An!Y!Way! Nostro tells “the Cocker Boys” to punish her, and they throw holy water in her face. This causes her to sneeze between giggles. She giggles and sneezes and giggles and sneezes and nothing else happens, to everyone’s surprise. Everyone is all, b-b-but y-you’re a v-va-vampire and she agrees that she is, asks who the hell called her here (no one seems to know what she means), keeps pointing out clichés and keeps mocking them and their outfits and finally shrugs and walks off, contemplating how “The evening had been mildly educational, but ultimately disappointing. I couldn’t believe vampires were so boring and uncool. I had set trends when I was alive…apparently it was up to me to carry the coolness torch when I was dead. Too. There was no rest for the fashionable.”

Once outside, Sinclair (she still doesn’t know any of their names, if that matters) coolly calls on her to wait, and so she waits. She whines about not wanting to, though, so I don’t know why she bothers (except that she thinks he’s hot, I suppose). He ends up peeling her lips back and sticking his fingers inside of her mouth to check for her canines, and says she truly is a vampire. She’s all like duh, of course, and he demands he come with her. She complains about how stupid and cliché all of this is, again, and refuses to go with him. They speak back and forth about this for a couple pages, just over and over him sexually harassing her, calling her stupid, and demanding she come with him for her own safety, and to talk “and other things.” She keeps complaining and saying no, while her inner thoughts all want to fuck his brains out despite the fact she also thinks he is a jerk, inwardly and outwardly. Finally she ends up shoving him, which somehow causes him to fly away from her “as if shot out of a cannon,” and into a giant stone cross–through it, even. Before he has a chance to get up, she runs away.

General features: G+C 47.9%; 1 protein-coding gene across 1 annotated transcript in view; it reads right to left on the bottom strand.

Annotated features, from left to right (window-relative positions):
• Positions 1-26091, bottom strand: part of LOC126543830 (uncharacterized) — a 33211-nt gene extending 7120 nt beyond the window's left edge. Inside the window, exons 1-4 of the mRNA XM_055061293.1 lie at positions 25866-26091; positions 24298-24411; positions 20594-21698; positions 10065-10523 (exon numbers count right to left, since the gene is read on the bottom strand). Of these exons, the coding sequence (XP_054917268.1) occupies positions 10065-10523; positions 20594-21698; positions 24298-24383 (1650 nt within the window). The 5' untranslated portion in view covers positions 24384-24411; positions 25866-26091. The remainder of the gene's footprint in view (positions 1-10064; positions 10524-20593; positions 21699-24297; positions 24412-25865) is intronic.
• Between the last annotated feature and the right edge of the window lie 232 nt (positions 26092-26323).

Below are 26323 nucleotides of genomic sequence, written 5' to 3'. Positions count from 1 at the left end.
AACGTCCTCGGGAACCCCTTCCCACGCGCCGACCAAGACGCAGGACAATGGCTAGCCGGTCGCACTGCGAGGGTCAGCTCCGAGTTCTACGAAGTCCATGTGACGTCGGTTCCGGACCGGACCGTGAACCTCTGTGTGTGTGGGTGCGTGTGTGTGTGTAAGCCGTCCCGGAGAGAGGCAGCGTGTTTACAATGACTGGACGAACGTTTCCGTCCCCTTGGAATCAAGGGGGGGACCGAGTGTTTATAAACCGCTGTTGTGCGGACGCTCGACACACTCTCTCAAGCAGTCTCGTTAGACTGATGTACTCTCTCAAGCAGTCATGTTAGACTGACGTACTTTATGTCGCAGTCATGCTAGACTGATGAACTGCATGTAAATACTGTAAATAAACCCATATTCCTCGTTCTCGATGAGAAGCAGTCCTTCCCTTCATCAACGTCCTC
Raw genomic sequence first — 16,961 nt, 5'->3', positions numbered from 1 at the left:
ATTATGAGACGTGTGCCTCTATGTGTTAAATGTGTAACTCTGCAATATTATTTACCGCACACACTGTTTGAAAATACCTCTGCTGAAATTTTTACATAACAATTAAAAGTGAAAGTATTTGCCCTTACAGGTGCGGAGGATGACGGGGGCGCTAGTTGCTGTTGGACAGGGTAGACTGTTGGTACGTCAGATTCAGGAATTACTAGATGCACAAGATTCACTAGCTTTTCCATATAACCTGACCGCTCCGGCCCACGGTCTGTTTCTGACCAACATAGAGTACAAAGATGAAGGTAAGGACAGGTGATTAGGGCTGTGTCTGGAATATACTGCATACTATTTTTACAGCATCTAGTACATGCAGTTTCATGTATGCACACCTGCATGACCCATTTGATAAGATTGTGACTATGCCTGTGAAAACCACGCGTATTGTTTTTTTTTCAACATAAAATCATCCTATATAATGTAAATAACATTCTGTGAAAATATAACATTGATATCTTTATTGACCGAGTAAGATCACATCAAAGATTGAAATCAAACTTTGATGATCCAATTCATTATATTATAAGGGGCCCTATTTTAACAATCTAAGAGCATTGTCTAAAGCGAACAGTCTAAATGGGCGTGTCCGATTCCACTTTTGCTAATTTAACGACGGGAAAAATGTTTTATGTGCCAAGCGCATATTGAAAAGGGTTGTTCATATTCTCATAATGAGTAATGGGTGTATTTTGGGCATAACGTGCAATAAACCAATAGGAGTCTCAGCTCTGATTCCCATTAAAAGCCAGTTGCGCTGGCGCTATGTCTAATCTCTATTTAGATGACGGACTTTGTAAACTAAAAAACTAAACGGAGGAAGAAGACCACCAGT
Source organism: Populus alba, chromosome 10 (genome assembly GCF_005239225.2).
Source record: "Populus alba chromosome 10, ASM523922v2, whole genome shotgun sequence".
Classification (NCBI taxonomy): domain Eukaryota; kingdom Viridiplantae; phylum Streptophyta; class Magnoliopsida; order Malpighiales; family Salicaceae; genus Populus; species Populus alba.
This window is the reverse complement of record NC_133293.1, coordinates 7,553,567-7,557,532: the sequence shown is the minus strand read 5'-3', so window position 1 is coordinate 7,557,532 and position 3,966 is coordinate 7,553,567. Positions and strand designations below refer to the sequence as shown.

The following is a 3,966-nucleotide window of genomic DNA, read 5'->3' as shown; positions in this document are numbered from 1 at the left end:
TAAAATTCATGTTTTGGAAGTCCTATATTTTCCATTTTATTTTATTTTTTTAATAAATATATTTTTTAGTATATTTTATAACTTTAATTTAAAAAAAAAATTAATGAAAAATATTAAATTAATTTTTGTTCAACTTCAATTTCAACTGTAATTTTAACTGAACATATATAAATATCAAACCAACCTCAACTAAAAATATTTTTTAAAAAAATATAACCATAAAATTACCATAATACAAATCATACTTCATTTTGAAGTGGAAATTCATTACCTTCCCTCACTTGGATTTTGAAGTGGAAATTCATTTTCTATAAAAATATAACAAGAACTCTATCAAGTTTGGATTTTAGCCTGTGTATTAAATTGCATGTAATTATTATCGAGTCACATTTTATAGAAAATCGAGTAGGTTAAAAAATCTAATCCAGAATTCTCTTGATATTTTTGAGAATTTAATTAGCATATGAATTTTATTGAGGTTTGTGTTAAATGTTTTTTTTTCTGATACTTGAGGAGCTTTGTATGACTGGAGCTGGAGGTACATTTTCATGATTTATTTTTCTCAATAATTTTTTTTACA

Again, this is the best book, and the funniest. Perhaps you’ve even thought some of what I’ve described sounds like it would be funny and maybe a bit subversive, and yeah, it kinda is. This is not a terrible book. This book does not promise a terrible series, although it is an extremely light, fluffy read. I started rereading the series before I committed to writing reviews for it. I committed to writing reviews for it a few books from now, because it gets progressively worse, and even that worse manages to get worse. I am now reading book 10 in between writing this, and if I weren’t writing these I may have ended up quitting. Despite the fact I started rereading these simply because I wanted to see where it finally ends, these books become so bad and Betsy becomes so unlikable that it still doesn’t feel entirely worth it.